- An action plan, with clear expectations and clear consequences: Your PIP goals should be SMART—Specific, Accurate, Relevant, and Time-bound—so the employee knows exactly how to complete them. According to the Society for Human Resource Management (SHRM), an example of a SMART goal in a PIP is: “During this 90-day performance evaluation, the employee must have perfect attendance, with the exception of approved medical or family absences. They must clock in and be ready for work by the start of each scheduled shift, return from all scheduled breaks on time and remain at work for his entire shift.” Additionally, be sure to identify any consequences if progress isn’t made, such as a three-strike policy. In BambooHR's explanation of a a PIP, they suggest focusing on measurable performance for a PIP. For behavioral or leadership issues, another approach may be better.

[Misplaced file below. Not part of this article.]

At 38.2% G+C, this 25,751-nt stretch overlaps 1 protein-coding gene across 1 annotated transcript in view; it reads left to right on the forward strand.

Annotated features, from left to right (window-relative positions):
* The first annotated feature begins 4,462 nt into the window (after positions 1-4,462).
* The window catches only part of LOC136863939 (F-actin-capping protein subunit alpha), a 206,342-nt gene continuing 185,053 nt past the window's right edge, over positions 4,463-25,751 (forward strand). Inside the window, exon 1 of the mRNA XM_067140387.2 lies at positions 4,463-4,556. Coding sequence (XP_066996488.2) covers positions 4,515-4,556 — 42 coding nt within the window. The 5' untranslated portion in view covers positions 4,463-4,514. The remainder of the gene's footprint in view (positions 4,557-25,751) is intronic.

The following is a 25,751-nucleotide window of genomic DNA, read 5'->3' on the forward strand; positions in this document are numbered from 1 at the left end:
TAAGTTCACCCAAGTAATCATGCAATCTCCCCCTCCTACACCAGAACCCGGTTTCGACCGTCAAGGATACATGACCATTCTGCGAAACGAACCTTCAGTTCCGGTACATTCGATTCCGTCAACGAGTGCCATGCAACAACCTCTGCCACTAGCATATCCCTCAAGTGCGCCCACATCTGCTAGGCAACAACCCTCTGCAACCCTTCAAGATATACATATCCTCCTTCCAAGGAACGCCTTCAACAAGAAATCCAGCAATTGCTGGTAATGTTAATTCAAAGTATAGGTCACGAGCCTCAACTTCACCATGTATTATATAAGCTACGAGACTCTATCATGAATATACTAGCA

- Specific resources, training, and time the employee needs to meet these goals: Will the employee need additional training and educational materials, such as a workbook or new desk supplies, to develop the skills required to complete the goals? Will the employee need to pull resources, such as from the office budget, for the goals? Do these goals individually require a certain time frame, such as how long it would take an employee to read an entire book?
- Regular meetings with manager on progress of the PIP: Create a timeline of meetings. There should be multiple meetings—for periodic follow-ups and a midpoint check-in—to track progress before the goal is expected to be completed. When the plan is presented to the employee, schedule meetings into both of your calendars during this time, so check-ins are already planned in advance.